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Tan family's final offer for Straits Trading: $6.70 a share
Lee Su Shyan
Tue, Feb 19, 2008
The Straits Times
THE battle for The Straits Trading Company went up another gear yesterday, with the family of the late Mr Tan Chin Tuan raising their bid yet again. This time, however, their offer is final.

Tecity, the family's investment vehicle, lifted its offer from $6.50 to $6.70 per share and extended the acceptance period to March 6.

This came after its rival bidder - the Lee family, who are OCBC Bank's main shareholders - raised their offer last Thursday.

The bidding war began in January, when Tecity offered $5.70 per share for Straits Trading, saying it wanted more control due to its historical ties with the firm.

Tecity, which has been a shareholder since the 1950s, now owns about 24 per cent of Straits Trading.

The Lee family own about 7 per cent of Straits Trading but control around 33 per cent through their shares in Great Eastern and OCBC, which are also Straits Trading shareholders.

Late last month, the Lee family countered Tecity by offering $5.76 per share. Tecity swiftly responded by raising its offer to $6.50, and the Lees returned serve last Thursday with an offer of $6.55.

Before the takeover tussle began, Straits Trading shares had an average price of about $4.70 over the last year, valuing it at $1.53 billion.

Tecity's $6.70 offer now values the minerals, hotels and property company at $2.18 billion, an increase in its market capitalisation of more than $500 million in just a couple of months.

Tecity chief executive Chew Gek Khim, granddaughter of Mr Tan, a former OCBC chairman, said her group's offer of $6.70 was final. Ms Chew said independent adviser CIMB had taken into account Straits Trading's financial performance and volatility in the stock market.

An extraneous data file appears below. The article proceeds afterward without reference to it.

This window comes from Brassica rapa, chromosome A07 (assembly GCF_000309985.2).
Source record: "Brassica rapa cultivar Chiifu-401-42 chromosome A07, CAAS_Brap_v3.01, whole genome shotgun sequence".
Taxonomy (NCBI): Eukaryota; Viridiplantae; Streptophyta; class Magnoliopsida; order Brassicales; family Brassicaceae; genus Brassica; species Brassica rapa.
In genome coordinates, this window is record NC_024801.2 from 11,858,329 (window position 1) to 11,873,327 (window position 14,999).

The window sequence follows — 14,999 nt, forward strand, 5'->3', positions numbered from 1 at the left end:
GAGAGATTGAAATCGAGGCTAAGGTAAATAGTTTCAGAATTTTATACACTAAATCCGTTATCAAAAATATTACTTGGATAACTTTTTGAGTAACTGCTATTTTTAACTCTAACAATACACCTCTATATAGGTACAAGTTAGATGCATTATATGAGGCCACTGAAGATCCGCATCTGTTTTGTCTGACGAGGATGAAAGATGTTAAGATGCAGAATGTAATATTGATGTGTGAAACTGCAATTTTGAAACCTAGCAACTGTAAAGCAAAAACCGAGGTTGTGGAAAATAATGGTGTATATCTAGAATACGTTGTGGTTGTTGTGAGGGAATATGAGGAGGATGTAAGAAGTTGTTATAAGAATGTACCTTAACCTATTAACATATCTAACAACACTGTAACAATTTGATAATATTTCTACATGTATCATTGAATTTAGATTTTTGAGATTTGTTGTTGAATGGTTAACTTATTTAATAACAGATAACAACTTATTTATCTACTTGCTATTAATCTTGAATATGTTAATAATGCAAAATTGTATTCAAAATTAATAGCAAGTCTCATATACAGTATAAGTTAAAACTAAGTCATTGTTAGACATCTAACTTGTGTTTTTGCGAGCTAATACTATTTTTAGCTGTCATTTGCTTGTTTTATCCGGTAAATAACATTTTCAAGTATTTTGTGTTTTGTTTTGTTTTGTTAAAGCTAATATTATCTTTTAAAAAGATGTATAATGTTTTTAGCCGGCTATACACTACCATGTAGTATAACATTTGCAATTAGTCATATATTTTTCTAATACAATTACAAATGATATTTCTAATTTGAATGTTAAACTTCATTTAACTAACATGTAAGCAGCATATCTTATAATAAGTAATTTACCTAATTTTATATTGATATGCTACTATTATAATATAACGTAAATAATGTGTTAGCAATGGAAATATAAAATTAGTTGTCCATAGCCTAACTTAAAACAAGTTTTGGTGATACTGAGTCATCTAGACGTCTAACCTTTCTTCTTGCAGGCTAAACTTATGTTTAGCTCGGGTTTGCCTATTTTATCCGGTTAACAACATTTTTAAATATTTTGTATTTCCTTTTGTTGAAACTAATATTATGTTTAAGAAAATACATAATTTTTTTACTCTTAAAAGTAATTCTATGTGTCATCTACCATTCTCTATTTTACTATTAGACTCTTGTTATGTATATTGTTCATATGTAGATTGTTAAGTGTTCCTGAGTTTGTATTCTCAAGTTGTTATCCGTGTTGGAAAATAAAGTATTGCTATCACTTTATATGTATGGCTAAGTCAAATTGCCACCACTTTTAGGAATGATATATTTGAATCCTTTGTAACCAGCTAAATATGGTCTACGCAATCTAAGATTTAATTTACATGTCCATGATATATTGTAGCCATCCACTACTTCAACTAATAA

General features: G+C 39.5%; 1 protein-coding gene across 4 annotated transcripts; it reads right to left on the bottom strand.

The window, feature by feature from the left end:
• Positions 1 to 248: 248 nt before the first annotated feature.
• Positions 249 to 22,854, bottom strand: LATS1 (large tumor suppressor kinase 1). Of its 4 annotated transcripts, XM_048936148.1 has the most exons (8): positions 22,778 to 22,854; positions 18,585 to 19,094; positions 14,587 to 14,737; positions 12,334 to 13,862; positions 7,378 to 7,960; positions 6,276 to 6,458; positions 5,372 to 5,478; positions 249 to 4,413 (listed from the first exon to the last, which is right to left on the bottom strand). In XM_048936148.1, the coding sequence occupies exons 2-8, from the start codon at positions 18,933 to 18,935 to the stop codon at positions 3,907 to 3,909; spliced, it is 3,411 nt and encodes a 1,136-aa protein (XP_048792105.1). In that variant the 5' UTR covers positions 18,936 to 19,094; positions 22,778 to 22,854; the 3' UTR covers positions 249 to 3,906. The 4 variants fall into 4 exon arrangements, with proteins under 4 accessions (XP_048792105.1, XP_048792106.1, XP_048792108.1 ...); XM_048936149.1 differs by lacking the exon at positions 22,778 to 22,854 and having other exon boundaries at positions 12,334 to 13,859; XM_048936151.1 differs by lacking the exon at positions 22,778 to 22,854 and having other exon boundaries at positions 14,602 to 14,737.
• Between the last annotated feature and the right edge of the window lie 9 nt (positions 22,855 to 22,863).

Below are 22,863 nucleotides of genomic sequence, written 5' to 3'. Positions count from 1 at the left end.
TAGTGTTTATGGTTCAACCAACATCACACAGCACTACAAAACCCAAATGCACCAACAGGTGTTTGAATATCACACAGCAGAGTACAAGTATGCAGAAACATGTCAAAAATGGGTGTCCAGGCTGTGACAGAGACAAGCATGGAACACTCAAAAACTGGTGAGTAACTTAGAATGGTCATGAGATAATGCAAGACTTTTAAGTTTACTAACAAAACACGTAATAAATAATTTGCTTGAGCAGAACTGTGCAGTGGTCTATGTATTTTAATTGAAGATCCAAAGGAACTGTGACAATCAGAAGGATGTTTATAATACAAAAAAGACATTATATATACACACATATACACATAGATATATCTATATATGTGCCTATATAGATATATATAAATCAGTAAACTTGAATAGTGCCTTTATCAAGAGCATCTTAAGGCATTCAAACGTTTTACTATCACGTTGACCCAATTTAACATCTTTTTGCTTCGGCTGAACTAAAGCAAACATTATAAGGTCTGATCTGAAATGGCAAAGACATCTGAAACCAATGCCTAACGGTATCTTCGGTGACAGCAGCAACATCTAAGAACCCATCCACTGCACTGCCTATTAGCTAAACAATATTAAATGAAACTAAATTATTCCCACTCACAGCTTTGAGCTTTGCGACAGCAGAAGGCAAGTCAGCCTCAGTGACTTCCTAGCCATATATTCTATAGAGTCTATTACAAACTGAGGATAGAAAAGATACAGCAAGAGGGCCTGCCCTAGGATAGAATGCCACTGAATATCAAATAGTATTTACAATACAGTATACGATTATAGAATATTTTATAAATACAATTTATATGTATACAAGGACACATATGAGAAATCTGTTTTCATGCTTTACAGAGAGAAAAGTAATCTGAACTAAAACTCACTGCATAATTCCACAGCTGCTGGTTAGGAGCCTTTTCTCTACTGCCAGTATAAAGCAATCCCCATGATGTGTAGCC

CIMB has revalued Straits Trading's assets at $6.52 per share.

Straits Trading announced last Saturday that for the year ended Dec 31, profits rose to $485 million from $194 million previously. The net asset value per share, which has not been revalued, works out to $5.62.

OCBC has said it will not sell its shares to either Tecity or the Lee family, while Great Eastern has yet to decide.

The question now is how the Lee family will respond.

They can opt to do nothing and hope the Tecity bid fails. Tecity needs about 27 per cent for its bid to cross the 50 per cent line and succeed.

If OCBC and Great Eastern do not sell their stocks, Tecity will have to rely on individual shareholders to shore up the numbers.

It remains to be seen if the Lee family will be willing to take the risk of sitting it out, given that they have clearly stated that they want to retain control.

However, if they trump Tecity's offer, they may end up having to shell out anything up to $1.4 billion, assuming all remaining shareholders, including Tecity but not OCBC and possibly Great Eastern, accept their offer.

Straits Trading shares closed three cents up at $6.70 yesterday.

sushyan@sph.com.sg


FUNDAMENTALS

Independent adviser CIMB has taken into account Straits Trading's financial performance and volatility in the stock market.

MS CHEW, citing factors considered behind her group's final offer
 

 
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